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"...public opinion deserves to be respected as well as despised" G.W.F. Hegel, 'Philosophy of Right'

flicking the switch away from vaudeville « Previous | |Next »
October 18, 2009

In her Good policy wielded with a big stick op-ed in The Age Katharine Murphy makes a good point:

To borrow a famous Keatingism and adjust it for the times, in Canberra it is time to flick the switch away from vaudeville. It is time for hard policy decisions that will ultimately define the Government and its legacy.We have heard much rhetoric in recent months about the Government's ''productivity revolution''. Until very recently, your columnist had no idea what this might be, apart from spending on infrastructure (much of which state governments should be doing if they could run their finances properly) and some nascent policy work in the area of education.

Murphy goes on to talk about the productivity revolution in terms of the national broadband network (lower prices, better services, instant connectivity) and tax reform replacing Australia's inefficient system of road and petrol taxes with congestion charges.

What Murphy misses is the process of health reform under Rudd and Roxon, which is designed to increase productivity through healthy workers. Healthy workers are productive workers. Sick workers are unproductive.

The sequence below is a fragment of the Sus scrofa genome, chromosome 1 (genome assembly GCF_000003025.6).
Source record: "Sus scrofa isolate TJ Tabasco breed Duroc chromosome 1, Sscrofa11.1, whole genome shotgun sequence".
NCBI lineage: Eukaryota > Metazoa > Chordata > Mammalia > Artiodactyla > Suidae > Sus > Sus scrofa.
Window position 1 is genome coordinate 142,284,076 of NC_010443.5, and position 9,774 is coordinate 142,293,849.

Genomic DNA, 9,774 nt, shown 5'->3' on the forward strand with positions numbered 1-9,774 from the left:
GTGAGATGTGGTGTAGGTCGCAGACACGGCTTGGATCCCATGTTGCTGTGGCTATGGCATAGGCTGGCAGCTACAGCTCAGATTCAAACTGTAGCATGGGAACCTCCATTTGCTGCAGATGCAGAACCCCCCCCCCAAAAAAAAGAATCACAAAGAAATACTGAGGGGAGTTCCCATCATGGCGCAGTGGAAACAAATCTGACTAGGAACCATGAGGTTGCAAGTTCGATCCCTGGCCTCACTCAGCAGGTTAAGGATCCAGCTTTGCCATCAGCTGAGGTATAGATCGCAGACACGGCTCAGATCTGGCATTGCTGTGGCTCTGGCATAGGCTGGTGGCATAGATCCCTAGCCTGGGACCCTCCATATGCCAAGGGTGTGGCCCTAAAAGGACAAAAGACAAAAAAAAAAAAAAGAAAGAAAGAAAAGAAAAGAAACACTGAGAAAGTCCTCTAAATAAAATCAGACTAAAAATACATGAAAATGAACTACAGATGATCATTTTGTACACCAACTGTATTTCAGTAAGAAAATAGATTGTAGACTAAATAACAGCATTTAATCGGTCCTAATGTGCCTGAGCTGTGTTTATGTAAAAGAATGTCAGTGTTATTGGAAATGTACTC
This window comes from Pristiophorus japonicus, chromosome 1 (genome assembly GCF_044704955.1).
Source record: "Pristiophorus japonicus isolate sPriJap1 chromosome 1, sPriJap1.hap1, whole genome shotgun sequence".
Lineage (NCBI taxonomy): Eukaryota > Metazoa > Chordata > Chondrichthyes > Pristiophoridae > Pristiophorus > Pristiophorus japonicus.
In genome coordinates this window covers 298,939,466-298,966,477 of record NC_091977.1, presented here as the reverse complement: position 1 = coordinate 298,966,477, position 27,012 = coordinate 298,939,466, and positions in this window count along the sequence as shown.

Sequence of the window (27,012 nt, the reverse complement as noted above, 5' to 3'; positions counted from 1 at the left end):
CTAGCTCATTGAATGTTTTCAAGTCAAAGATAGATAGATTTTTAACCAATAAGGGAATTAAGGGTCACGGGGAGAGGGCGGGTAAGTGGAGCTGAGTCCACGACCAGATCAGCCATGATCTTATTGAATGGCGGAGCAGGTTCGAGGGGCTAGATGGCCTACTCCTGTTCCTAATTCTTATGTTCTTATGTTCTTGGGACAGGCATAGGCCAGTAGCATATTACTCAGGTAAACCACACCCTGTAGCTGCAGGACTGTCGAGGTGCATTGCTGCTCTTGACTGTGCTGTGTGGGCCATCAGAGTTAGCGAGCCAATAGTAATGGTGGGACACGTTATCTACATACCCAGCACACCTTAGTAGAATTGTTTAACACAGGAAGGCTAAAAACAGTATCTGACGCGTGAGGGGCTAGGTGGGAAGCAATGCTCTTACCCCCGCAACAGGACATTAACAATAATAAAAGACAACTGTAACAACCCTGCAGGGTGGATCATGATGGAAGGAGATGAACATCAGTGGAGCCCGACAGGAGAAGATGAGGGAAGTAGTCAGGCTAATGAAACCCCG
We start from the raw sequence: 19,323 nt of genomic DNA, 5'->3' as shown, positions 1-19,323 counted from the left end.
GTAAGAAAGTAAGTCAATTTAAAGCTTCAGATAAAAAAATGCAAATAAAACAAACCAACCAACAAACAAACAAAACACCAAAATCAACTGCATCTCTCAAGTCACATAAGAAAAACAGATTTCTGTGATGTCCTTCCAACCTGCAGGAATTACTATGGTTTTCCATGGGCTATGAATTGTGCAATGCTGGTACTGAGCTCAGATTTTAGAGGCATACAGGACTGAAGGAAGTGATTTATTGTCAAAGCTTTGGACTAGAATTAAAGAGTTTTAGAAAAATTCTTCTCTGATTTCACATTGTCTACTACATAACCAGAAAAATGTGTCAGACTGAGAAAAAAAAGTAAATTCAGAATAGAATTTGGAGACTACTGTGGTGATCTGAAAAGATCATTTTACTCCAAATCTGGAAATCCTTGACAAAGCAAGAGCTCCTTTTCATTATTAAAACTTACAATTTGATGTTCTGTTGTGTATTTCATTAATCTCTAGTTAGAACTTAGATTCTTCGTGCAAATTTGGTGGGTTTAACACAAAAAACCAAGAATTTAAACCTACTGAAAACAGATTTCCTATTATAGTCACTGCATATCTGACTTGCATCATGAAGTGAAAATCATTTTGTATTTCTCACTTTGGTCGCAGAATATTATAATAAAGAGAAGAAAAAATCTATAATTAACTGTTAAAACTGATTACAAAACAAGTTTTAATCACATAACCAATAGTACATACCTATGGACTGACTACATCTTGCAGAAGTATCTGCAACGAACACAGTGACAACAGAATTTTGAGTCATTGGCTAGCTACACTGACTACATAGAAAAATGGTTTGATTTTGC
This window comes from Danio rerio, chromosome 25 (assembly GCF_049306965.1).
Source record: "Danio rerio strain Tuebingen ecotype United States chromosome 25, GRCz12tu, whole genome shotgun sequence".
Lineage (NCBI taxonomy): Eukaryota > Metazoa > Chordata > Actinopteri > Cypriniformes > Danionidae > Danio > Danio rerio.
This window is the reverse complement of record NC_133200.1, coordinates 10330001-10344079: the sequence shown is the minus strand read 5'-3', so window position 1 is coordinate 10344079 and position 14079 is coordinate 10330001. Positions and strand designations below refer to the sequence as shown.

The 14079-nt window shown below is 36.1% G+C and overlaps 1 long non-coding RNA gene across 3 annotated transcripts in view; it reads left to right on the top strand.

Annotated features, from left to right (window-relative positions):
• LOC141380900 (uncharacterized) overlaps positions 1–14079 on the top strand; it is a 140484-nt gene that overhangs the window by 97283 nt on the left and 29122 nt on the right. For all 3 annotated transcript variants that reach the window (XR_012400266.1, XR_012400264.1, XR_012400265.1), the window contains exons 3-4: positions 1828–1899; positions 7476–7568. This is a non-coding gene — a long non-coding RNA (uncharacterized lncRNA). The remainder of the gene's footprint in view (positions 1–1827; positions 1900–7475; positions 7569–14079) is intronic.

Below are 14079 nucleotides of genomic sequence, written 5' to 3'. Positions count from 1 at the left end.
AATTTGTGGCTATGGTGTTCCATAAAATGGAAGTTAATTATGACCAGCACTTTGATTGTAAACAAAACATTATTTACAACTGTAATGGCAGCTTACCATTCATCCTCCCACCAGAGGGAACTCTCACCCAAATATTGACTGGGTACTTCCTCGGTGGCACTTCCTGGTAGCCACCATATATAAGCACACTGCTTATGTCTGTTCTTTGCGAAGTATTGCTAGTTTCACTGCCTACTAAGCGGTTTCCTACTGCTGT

Murphy's interpretation of the recent shift in health policy to primary care, lifestyle illness and preventative health is a libertarian one. She says:

The fat police are well intentioned and, no doubt, learned public health experts, who would like us to stop scoffing junk food and lolling on the couch.They would like to ban junk- food advertising because they would prefer it if kiddies ate carrot sticks and organic raisins, and went for brisk walks in the outdoors.The fat police would like it very much if we'd stop being fat .....Why is it - someone remind me please - that we want governments to do things?

Now there is some strange logic in this debate--eg. some argue that the state intervening to deliver health outcomes is ‘not political', whilst the state leaving individuals to make their own choices is ‘political'. However, the 'fat police' is misplaced since what is happening is that the mode of governance is shaping of the conduct of free subjects in the world of neo-liberal capitalism.

We have a bio-politics of the population that focuses on a series of interventions and regulatory controls of various aspects of human life such as birth, health, longevity, sex, and mortality coupled to modes of construction of neo-liberal subjects.

| Posted by Gary Sauer-Thompson at 4:07 AM | | Comments (2)


What Murphy implies is that Rudd Government ministers are keen to remove choice from the individual and instead create a society where ‘experts' determine how we live our lives. The experts use the 'fat police' to determine how we live our lives.,

yep, its Plato and the Guardians revisited and played off against a classic liberalism's sovereign individuals. In this article Tim Wilson of the IPA ties this to wowerism in Australia.